When Nick Vujicic was asked in Moscow: “What would you have given to have your arms and legs?”, he answered: “What for do I need them?”
His quotations from the book “life without Limits”:
1.”I don’t believe I’m disabled. Yes, I have no arms and no legs, but big deal. Doesn’t matter how I look. It’s who I am, and what I do.”
2.”I don’t care if you are a good mathematician or a good athletic, or not good at anything that you think. But I’m gonna come and tell you that you’re awesome the way you are.”
The message is clear: “Listen to your body, love it and live accordingly.”
Where are the roots of his inspiration and some others, who are mentioned in the other book “In the Dark of the Night”. Let’s open page 40 and read the story “The Shadow of Uncreated Creations (1899) by Dniprova Chayka (1861-1927) and try to understand women’s slow, difficult and ongoing trek to political, economic and social equality – a trek on which women in Ukraine embarked over a century ago.
Lyudmila Berezyna-Vasylevska chose to write under the literary pseudonym “Dniprova Chayka” which means “the Seagull of the Dnipro” The nom de plume was a most fitting one for a writer of a romantic bent, for not only was she born near the Dnipro River, but in Ukrainian poetry and folk songs, the image of a lamenting seagull symbolizes a mother weeping for her children, or Ukraine bemoaning the sad fate of her people.
This story tells us about get-together of the young people with the two educators Mariya Dmytrivna and Antonina Pavlivna, the latter was felt as a flake.After some while by the gentle request of her friend Antonina Pavlivna started to sing: a warm, rich contralto was floating through the air, and, without pausing, it sang:
“So does one’s youth pass without trace,
And soon it will all be over…”
Sorrow, nourished generously through the years, wound like a cold snake, through that despondent singing.
“And when you look all around,
It’s all so empty, so pale -”
Antonina Pavlivna was complimented highly by the young guys and someone told: “We heard that, at one time, you were preparing for the stage, but to have such a great talent and to bury it, that is a mortal sin.”
She answered: “You said that it is as if I’m creating, you hear a new “creation” in my singing, but this is just…”the shadow of uncreated creations”! You heard my voice…my manner surprised you… But you did not hear my voice, you heard only half of one-the other half has been…shattered into splinters, slivers.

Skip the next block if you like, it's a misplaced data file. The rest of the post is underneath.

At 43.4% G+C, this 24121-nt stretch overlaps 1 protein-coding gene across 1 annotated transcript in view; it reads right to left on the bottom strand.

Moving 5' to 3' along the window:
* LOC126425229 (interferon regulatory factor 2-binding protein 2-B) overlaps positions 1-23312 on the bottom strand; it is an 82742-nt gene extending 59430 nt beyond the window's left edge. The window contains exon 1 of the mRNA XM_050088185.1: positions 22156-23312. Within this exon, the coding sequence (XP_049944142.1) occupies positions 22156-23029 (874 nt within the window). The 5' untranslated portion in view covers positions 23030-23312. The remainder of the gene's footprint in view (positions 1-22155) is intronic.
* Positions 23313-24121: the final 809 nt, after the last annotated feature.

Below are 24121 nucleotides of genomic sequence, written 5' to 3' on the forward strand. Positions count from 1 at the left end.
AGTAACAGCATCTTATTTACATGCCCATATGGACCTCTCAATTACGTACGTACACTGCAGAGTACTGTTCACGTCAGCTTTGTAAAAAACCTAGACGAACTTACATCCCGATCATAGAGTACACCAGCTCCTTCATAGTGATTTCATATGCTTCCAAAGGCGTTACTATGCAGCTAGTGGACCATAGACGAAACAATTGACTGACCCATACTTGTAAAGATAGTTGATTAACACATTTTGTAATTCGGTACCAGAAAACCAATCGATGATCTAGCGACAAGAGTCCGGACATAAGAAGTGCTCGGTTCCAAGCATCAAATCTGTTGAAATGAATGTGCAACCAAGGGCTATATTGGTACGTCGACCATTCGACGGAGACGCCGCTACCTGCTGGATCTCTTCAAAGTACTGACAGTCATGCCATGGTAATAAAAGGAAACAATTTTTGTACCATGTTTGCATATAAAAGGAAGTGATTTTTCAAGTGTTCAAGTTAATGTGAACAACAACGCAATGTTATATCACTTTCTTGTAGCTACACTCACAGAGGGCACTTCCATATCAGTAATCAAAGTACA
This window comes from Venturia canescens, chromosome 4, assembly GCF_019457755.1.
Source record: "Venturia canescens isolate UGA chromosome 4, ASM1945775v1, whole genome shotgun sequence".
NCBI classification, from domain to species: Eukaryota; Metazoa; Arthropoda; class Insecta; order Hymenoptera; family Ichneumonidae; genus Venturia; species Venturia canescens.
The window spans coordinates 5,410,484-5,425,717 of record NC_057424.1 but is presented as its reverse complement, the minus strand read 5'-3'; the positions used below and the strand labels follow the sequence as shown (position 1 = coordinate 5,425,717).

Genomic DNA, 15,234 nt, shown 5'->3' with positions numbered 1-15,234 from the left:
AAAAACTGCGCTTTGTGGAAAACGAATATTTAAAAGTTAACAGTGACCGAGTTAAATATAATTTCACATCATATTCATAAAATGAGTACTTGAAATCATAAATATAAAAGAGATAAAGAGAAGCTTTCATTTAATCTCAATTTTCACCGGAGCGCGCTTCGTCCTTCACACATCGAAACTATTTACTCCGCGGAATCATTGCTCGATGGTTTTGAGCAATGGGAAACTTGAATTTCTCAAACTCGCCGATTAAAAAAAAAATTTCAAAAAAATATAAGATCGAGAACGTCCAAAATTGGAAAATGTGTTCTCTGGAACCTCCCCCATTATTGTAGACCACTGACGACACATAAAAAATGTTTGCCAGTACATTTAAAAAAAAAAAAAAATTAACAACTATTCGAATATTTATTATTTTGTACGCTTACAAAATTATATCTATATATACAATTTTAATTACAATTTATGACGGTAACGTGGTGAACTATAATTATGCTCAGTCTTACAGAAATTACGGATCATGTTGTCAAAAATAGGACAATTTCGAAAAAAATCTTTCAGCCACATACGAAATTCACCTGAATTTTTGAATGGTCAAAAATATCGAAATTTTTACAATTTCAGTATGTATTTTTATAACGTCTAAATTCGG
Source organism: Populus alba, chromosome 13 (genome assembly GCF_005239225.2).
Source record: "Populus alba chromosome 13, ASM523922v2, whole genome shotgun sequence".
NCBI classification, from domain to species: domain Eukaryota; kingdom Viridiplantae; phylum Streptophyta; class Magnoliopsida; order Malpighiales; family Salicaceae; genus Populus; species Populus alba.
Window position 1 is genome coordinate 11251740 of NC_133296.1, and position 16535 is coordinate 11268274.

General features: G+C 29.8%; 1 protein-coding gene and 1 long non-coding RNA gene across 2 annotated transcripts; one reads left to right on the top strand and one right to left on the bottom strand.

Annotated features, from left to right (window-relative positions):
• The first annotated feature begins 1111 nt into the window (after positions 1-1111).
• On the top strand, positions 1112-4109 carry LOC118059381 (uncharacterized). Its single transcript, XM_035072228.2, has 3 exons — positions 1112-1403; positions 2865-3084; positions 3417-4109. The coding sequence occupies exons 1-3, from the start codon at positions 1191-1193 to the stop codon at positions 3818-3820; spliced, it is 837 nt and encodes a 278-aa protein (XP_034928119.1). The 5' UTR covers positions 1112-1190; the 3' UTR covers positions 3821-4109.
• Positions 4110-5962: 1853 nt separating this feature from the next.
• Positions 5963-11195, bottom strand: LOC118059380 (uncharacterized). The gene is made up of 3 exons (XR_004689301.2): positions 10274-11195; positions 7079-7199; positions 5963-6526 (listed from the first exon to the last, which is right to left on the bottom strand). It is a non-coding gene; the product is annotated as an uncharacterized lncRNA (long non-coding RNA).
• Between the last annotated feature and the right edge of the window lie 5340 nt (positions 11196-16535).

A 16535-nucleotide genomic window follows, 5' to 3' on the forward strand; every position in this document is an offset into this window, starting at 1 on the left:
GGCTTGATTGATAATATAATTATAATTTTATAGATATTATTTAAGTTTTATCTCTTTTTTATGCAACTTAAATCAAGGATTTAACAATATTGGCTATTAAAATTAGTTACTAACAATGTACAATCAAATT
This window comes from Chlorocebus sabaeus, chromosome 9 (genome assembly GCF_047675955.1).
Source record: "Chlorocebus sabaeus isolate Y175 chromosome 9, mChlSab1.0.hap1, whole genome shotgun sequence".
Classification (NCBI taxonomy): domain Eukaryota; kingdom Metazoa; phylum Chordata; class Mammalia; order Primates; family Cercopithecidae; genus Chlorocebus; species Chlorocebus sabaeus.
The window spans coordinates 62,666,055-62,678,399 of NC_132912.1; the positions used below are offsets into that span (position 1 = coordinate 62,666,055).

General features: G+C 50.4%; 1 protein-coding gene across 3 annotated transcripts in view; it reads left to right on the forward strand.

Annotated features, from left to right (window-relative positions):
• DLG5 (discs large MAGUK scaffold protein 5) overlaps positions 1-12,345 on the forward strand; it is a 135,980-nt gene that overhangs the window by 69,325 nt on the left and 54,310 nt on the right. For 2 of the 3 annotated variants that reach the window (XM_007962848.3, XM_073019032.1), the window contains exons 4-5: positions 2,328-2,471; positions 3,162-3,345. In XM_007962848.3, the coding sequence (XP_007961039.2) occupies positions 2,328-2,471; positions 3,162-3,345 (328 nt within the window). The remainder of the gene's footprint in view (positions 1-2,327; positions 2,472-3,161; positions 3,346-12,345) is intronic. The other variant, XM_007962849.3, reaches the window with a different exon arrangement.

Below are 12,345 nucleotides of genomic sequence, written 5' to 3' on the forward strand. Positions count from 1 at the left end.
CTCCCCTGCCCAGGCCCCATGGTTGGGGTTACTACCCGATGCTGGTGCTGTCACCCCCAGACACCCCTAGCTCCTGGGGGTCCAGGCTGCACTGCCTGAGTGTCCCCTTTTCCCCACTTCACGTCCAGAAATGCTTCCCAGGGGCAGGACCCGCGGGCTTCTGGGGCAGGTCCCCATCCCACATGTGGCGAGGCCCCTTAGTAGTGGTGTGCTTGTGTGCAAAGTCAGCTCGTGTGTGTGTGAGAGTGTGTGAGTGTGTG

O you, young people! Do not squander the power in your soul! Do not choke it, no matter what it is like, in the name of even the holiest ideals.
Before stepping on the path of life, before you arm yourself with all kinds of knowledge, bend down to the very bottom of your soul, draw out that tiny, frightened “I”, examine its unique strengths carefully, and develop only them. Do not be afraid that there will also be faults and evil there; be frightened only of trampling another person’s soul when you happen to come across it in your journey.
Do not set yourself the goal either of material wealth or of people’s respect. Do not try to make yourselves better by following someone else’s prescription. Do not walk down well-trodden paths; walk down your own paths, even if they are strewn with stones, thorns, and mud.
It may be difficult, distressing – so be it! But work will make you strong. And if you die in the effort – it is better to die on your own path.”
Why am I talking now about those inspirational speeches of Antonina Pavlivna, the heroine of the last century, and contemporary Nick Vujicic?
Because both appeal to the regular people, like you and me, no matter of which appearance we are: fat, slim, handsome or ugly, disabled or with all capacities, find your own soul and follow its motivation for the whole life, living accordingly.
Jazz musicians from New Orleans definitely try to live this way.
Listen to: “Smoking Time Jazz Club at the Old Mint” – full concert